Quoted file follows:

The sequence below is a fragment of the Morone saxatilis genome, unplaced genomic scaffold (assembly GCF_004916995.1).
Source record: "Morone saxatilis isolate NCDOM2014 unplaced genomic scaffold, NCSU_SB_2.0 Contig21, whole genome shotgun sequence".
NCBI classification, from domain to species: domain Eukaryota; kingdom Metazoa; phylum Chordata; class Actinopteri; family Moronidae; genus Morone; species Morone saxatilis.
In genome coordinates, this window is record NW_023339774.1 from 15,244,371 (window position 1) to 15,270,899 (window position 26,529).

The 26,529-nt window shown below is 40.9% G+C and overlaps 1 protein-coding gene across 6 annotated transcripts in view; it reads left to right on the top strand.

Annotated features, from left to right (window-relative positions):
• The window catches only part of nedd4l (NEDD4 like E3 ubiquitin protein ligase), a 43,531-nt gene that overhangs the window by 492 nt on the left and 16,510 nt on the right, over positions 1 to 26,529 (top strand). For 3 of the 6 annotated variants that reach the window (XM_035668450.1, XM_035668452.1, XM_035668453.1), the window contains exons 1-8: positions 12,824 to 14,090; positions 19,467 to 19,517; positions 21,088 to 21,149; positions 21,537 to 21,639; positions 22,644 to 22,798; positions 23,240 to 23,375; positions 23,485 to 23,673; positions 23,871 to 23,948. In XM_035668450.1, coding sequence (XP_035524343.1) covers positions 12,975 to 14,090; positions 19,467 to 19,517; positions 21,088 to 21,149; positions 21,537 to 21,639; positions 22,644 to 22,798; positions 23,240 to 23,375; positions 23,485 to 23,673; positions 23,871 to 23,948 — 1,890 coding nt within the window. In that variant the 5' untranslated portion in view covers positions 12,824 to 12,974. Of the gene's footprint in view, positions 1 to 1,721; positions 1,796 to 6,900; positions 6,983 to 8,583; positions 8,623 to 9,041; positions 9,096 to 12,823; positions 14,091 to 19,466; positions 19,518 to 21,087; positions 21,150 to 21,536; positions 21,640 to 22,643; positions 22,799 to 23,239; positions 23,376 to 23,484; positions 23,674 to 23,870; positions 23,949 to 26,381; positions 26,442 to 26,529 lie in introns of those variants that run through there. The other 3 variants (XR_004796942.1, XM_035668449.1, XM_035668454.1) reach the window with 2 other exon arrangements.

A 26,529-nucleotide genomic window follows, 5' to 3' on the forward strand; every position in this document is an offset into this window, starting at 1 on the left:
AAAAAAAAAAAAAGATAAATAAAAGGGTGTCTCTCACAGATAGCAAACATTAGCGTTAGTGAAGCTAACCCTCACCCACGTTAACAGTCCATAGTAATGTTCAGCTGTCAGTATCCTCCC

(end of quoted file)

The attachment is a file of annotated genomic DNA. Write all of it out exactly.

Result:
The sequence below is a fragment of the Morone saxatilis genome, unplaced genomic scaffold (assembly GCF_004916995.1).
Source record: "Morone saxatilis isolate NCDOM2014 unplaced genomic scaffold, NCSU_SB_2.0 Contig21, whole genome shotgun sequence".
NCBI classification, from domain to species: domain Eukaryota; kingdom Metazoa; phylum Chordata; class Actinopteri; family Moronidae; genus Morone; species Morone saxatilis.
In genome coordinates, this window is record NW_023339774.1 from 15,244,371 (window position 1) to 15,270,899 (window position 26,529).

The 26,529-nt window shown below is 40.9% G+C and overlaps 1 protein-coding gene across 6 annotated transcripts in view; it reads left to right on the top strand.

Annotated features, from left to right (window-relative positions):
• The window catches only part of nedd4l (NEDD4 like E3 ubiquitin protein ligase), a 43,531-nt gene that overhangs the window by 492 nt on the left and 16,510 nt on the right, over positions 1 to 26,529 (top strand). For 3 of the 6 annotated variants that reach the window (XM_035668450.1, XM_035668452.1, XM_035668453.1), the window contains exons 1-8: positions 12,824 to 14,090; positions 19,467 to 19,517; positions 21,088 to 21,149; positions 21,537 to 21,639; positions 22,644 to 22,798; positions 23,240 to 23,375; positions 23,485 to 23,673; positions 23,871 to 23,948. In XM_035668450.1, coding sequence (XP_035524343.1) covers positions 12,975 to 14,090; positions 19,467 to 19,517; positions 21,088 to 21,149; positions 21,537 to 21,639; positions 22,644 to 22,798; positions 23,240 to 23,375; positions 23,485 to 23,673; positions 23,871 to 23,948 — 1,890 coding nt within the window. In that variant the 5' untranslated portion in view covers positions 12,824 to 12,974. Of the gene's footprint in view, positions 1 to 1,721; positions 1,796 to 6,900; positions 6,983 to 8,583; positions 8,623 to 9,041; positions 9,096 to 12,823; positions 14,091 to 19,466; positions 19,518 to 21,087; positions 21,150 to 21,536; positions 21,640 to 22,643; positions 22,799 to 23,239; positions 23,376 to 23,484; positions 23,674 to 23,870; positions 23,949 to 26,381; positions 26,442 to 26,529 lie in introns of those variants that run through there. The other 3 variants (XR_004796942.1, XM_035668449.1, XM_035668454.1) reach the window with 2 other exon arrangements.

A 26,529-nucleotide genomic window follows, 5' to 3' on the forward strand; every position in this document is an offset into this window, starting at 1 on the left:
AAAAAAAAAAAAAGATAAATAAAAGGGTGTCTCTCACAGATAGCAAACATTAGCGTTAGTGAAGCTAACCCTCACCCACGTTAACAGTCCATAGTAATGTTCAGCTGTCAGTATCCTCCC